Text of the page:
An Overview of the Photovoltaic Industry part 2

photovoltaic industry

Continued from “An Overview of the Photovoltaic Industry part 1″ Click here

Lean engineering principles focused much of these competitive market efforts of doing more, with less. Four examples come to mind:

  • Silicon wafer thicknesses (used within PV modules) are only 25% of what they were in the 1990’s.
  • A PV module now vs. 2008 (with the same physical dimensions) can produce 25% or more power.
  • PV module array mounting systems use significantly less aluminum than 10 years ago.
  • PV module mounts now feature integral bonding between metal components for safety.

Finally, at the end of 2016, the nationwide 30% federal income tax incentive will be reduced to only 10% for businesses and eliminated altogether for residential systems. This will immediately reduce the size of the possible customer base and will reduce the affordability of PV systems with the US. Many feel the industry should and will stand on its own, without 3rdparty incentives, but none the less, the market will “feel” a bump in the road that reflects the longer return on investments for these systems.


Many large national solar installation businesses have been set-up in states where electric power is not cheap and who have incentives programs of some type for PV.

Mass produced/ mass installed PV systems are being installed in many states.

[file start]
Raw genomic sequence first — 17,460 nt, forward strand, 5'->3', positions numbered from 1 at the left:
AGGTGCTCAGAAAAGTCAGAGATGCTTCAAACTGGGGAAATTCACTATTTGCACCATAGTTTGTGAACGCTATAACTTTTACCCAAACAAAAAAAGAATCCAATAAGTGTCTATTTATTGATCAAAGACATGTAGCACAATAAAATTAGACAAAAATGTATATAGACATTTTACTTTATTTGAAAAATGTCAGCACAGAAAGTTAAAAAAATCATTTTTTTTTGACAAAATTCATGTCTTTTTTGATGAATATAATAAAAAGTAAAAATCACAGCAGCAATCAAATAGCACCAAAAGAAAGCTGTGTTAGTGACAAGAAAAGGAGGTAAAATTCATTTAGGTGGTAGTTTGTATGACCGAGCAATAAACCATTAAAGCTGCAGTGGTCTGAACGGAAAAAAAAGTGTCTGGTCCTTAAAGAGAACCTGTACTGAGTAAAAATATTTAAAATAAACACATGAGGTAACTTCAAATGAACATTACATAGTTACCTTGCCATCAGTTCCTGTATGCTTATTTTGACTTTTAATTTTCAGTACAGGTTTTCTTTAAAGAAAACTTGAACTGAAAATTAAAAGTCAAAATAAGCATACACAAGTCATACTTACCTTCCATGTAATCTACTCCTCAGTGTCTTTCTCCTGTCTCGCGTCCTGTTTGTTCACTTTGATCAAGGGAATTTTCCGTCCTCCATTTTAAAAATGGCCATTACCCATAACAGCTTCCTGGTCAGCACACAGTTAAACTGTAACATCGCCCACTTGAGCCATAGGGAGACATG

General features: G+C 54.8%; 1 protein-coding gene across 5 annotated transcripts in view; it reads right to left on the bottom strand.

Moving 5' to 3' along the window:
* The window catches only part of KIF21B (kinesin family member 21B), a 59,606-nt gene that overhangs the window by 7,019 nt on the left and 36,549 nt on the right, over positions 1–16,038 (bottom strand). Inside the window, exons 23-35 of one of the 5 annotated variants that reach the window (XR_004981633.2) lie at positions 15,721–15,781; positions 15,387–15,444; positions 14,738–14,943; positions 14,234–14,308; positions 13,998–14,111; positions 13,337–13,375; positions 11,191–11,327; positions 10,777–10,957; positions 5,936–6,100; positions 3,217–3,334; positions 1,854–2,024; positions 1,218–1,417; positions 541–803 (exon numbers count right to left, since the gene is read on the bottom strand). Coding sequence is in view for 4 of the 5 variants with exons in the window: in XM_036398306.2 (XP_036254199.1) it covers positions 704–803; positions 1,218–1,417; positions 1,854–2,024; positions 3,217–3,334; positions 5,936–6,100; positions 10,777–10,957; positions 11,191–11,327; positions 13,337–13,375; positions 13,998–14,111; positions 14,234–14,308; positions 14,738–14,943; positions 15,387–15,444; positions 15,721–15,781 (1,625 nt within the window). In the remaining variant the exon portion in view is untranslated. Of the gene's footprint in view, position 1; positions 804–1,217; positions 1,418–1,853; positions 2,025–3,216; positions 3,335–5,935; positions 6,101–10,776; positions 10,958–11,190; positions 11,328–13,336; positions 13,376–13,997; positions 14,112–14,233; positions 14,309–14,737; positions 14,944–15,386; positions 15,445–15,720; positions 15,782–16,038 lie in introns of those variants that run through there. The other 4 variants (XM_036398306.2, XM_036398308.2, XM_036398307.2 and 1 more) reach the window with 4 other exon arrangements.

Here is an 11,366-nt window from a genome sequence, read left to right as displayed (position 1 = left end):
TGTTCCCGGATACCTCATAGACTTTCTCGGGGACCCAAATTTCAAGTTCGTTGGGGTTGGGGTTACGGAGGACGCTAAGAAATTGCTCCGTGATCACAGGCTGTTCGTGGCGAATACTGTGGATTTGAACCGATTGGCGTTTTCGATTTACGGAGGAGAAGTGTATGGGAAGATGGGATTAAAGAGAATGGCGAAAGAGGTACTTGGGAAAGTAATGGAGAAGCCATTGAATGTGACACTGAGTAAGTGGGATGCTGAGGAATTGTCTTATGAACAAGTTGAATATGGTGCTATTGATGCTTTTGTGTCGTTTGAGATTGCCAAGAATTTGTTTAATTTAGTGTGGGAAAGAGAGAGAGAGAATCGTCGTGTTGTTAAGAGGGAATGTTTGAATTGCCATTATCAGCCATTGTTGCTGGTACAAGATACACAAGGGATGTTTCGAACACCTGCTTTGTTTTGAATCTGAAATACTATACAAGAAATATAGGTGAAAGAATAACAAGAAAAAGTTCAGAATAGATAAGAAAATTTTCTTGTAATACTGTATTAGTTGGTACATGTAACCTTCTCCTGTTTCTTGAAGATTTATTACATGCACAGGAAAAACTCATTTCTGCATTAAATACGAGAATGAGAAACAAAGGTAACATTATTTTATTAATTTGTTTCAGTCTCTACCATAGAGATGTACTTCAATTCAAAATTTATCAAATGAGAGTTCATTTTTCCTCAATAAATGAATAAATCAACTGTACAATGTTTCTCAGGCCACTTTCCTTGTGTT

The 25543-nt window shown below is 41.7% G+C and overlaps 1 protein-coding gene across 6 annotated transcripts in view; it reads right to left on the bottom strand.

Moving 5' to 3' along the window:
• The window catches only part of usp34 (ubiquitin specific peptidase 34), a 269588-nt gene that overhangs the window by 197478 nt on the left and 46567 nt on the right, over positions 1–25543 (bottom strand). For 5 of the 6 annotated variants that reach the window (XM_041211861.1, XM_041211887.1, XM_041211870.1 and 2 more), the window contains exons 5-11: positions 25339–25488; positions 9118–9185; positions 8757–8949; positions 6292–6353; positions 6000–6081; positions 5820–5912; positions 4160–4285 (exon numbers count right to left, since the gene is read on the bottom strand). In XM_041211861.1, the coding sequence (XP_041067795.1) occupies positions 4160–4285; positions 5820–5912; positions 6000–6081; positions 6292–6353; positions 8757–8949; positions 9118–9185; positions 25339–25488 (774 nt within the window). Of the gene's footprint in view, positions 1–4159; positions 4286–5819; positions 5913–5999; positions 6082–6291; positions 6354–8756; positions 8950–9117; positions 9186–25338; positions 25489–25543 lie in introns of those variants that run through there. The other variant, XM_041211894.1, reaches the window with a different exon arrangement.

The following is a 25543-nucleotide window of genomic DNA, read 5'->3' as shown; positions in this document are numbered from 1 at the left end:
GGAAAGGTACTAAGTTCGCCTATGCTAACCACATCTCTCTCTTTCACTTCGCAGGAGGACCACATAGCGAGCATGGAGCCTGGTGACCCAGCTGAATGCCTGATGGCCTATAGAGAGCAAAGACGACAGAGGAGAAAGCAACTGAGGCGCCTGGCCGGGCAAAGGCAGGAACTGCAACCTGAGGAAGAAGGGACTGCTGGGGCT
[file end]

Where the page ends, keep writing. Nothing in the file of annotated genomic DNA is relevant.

• These “kit type systems” function – but on what level?
  • Has any real skill been utilized to make the best possible system?
  • What is the best type of inverter to be utilized? – Different inverters have different strengths and weaknesses.
  • What is the best type of PV module to be used? – PV modules are not generic.
  • What type of mounting structure is optimal for a particular roof type? What additional dead load capacity exists for your existing roof? What structural anchors and WATERPROOFING methods are required for your type roof?
  • What roof areas should be utilized for module placement – that compliments a building’s solar access orientation?
  • Does the module mount physical placement account for ambient shade producing objects at different times of day or at different times of years, etc.? Or has the open exposed roof areas just had modules slapped on them.
  • Will the company that provided installation services still be around in two years or 5 years down the road?

Meanwhile traditional monopoly type public electric Utilities are experiencing competition for the first time for their own customer base, by their own customer base. They are now, albeit with some discomfort, aware that things are changing in their business model. In fact, many electric utilities have “seen the light” and are now in full scale efforts to bring all of the benefits of this clean, quiet, fuel-less, sustainable, low maintenance technology “behind their fence”.   In the past, residential customers received the benefits directly by fixing the costs of their electricity or some portion, while avoiding electric bills, and while receiving the benefits of any incentives. Utilities are recognizing that their regulated utility business model – that has been road they have travelled on for 70 years is changing direction, and as they do not have direct total control of the course of the changing business model, they must adapt – but to what?

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